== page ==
The DI's audit found shortages in both the sixty-count bottles and six-count package sizes. Notwithstanding the relatively short period of the audit, 70 sixty-count bottles and 380 six-count packages were unaccounted for. The DIs also found in Respondent's inventory several pseudoephedrine products, including four boxes of Tylenol Allergy Sinus (with each box containing 50 sealed packets of one caplet), three boxes of Aleve Cold and Sinus (with each box containing 50 sealed packets of two gel caps), and one box of Vick's Nyquil Liquicaps (with the box containing 25 packets of two caplets).

Respondent, however, was not registered to distribute pseudoephedrine products. The DIs confirmed that Respondent had been selling pseudoephedrine products based on their review of sales records and interviews they conducted during customer verification visits.

Discussion

21 U.S.C. 824(a) provides that a registration to distribute List I chemical may be suspended or revoked “upon a finding that the registrant * * * has committed such acts as would render [its] registration under section 823 of this title inconsistent with the public interest as determined under [that] section.” In making the public interest determination, the Controlled Substances Act requires the consideration of the following factors:

(1) Maintenance by the [registrant] of effective controls against diversion of listed chemicals into other than legitimate channels;

(2) Compliance by the [registrant] with applicable Federal, State, and local law;

(3) Any prior conviction record of the [registrant] under Federal or State laws relating to controlled substances or to chemicals controlled under Federal or State law;

(4) Any past experience of the applicant in the manufacture and distribution of chemicals; and

(5) Such other factors as are relevant to and consistent with the public health and safety.

Id. 823(h).

“[T]hese factors are considered in the disjunctive.” Joy's Ideas, 70 FR 33195, 33197 (2005). I “may rely on any one or combination of factors, and may give each factor the weight [I] deem[] appropriate in determining whether a registration should be revoked or an Start Printed Page 35711application for a registration be denied.” Id. See also Energy Outlet, 64 FR 14,269 (1999). In this case, I have concluded that factors one, two and five are dispositive and support the revocation of Respondent's registration.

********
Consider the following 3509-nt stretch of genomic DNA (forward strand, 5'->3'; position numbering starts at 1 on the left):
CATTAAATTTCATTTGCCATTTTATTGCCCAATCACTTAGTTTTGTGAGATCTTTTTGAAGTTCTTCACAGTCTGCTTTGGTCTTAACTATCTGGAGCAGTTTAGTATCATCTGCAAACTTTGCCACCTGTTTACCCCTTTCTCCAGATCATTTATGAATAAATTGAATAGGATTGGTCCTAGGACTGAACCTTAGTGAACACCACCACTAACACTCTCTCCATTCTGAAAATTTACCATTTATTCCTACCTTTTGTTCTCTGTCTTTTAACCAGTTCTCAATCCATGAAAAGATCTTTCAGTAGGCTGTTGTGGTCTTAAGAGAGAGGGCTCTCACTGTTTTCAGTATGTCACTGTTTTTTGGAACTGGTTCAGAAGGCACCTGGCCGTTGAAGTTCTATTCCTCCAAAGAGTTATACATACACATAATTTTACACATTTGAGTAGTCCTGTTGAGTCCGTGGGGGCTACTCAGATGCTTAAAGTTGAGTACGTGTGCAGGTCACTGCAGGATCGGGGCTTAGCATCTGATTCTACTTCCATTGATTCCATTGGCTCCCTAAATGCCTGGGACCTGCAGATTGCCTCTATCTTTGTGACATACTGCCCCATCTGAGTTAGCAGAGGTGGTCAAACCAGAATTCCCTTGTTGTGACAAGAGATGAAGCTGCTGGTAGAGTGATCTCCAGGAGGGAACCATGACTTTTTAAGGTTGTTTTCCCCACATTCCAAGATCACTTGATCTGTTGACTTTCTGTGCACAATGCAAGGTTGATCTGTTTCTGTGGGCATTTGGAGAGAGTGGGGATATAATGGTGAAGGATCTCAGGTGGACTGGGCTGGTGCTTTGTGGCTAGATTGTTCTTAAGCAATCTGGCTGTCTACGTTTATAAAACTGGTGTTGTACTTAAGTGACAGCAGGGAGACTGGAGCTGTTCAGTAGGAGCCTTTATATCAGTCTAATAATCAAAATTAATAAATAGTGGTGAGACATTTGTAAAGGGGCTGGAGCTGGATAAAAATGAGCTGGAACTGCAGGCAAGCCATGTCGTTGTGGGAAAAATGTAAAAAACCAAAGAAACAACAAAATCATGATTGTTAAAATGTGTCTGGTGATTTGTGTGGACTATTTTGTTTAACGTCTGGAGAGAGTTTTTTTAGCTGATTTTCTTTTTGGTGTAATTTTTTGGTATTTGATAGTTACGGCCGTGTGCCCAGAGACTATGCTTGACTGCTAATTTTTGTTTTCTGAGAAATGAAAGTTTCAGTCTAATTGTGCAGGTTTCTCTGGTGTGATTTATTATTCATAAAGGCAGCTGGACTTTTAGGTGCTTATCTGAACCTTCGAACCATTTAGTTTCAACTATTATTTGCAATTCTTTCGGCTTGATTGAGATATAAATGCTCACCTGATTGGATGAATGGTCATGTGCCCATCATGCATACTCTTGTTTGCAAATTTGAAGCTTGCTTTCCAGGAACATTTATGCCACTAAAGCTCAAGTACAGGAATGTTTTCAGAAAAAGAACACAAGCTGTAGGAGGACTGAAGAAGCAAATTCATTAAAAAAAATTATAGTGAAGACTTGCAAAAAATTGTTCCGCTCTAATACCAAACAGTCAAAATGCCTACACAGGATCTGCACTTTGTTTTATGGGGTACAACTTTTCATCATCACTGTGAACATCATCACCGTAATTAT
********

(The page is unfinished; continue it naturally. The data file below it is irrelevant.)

Factor One—Maintenance of Effective Controls

I conclude that Respondent does not maintain effective controls against diversion. Respondent's storage of its List I chemical products in two mini-vans is clearly inadequate to protect against diversion. DEA's regulations clearly contemplate that List 1 chemicals be stored in a secure premises and not in motor vehicles unless in transit. See 21 CFR 1309.71(b) (directing DEA to consider “[t]he location of the premises,” and “[t]he type of building construction comprising the facility and the general characteristics of the building or buildings”).

While the DIs were correct to note that the vehicles did not have alarms, even if Respondent's vehicles had alarms, they would not comply with the regulations. A thief can steal a vehicle in far less time than it takes to break into a properly secured and alarmed premises. Moreover, a thief stealing a van holding listed chemicals does not have to load the goods into the getaway vehicle. Storage of listed chemicals in a van plainly creates an unacceptable risk of diversion.

The shortages that were found during the audit further support the conclusion that Respondent does not maintain effective controls against diversion. The shortages uncovered in the audit were substantial given that the audit only covered a period of two months. I need not find that diversion was the cause of the shortages to conclude that Respondent does not maintain effective controls against diversion.

Furthermore, Respondent's sales records did not contain the addresses of its purchasers. Such information is essential for DEA and local authorities to effectively investigate whether purchasers are conducting a legitimate business or whether diversion is occurring. I thus conclude that factor one weighs heavily against Respondent's continued registration.

Factor 2—Compliance With Applicable Law